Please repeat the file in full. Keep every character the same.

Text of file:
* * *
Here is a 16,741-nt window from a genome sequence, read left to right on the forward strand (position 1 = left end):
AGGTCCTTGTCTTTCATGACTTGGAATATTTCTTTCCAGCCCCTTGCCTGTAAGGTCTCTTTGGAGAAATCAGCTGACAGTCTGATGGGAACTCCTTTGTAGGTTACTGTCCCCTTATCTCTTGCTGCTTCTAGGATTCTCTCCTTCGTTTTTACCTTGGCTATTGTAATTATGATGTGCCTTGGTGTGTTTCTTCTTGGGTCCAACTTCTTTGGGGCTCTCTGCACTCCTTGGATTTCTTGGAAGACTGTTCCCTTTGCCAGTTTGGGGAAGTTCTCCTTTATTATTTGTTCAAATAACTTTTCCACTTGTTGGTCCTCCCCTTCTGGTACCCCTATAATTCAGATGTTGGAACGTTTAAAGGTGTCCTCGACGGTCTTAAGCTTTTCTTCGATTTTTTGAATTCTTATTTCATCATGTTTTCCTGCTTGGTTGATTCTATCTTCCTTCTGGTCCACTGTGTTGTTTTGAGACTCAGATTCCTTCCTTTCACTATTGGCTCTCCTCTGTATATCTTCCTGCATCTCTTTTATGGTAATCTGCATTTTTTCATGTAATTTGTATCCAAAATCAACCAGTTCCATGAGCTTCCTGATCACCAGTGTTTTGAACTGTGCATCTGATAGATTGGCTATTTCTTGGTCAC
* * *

Here is a 16,741-nt window from a genome sequence, read left to right on the forward strand (position 1 = left end):
AGGTCCTTGTCTTTCATGACTTGGAATATTTCTTTCCAGCCCCTTGCCTGTAAGGTCTCTTTGGAGAAATCAGCTGACAGTCTGATGGGAACTCCTTTGTAGGTTACTGTCCCCTTATCTCTTGCTGCTTCTAGGATTCTCTCCTTCGTTTTTACCTTGGCTATTGTAATTATGATGTGCCTTGGTGTGTTTCTTCTTGGGTCCAACTTCTTTGGGGCTCTCTGCACTCCTTGGATTTCTTGGAAGACTGTTCCCTTTGCCAGTTTGGGGAAGTTCTCCTTTATTATTTGTTCAAATAACTTTTCCACTTGTTGGTCCTCCCCTTCTGGTACCCCTATAATTCAGATGTTGGAACGTTTAAAGGTGTCCTCGACGGTCTTAAGCTTTTCTTCGATTTTTTGAATTCTTATTTCATCATGTTTTCCTGCTTGGTTGATTCTATCTTCCTTCTGGTCCACTGTGTTGTTTTGAGACTCAGATTCCTTCCTTTCACTATTGGCTCTCCTCTGTATATCTTCCTGCATCTCTTTTATGGTAATCTGCATTTTTTCATGTAATTTGTATCCAAAATCAACCAGTTCCATGAGCTTCCTGATCACCAGTGTTTTGAACTGTGCATCTGATAGATTGGCTATTTCTTGGTCAC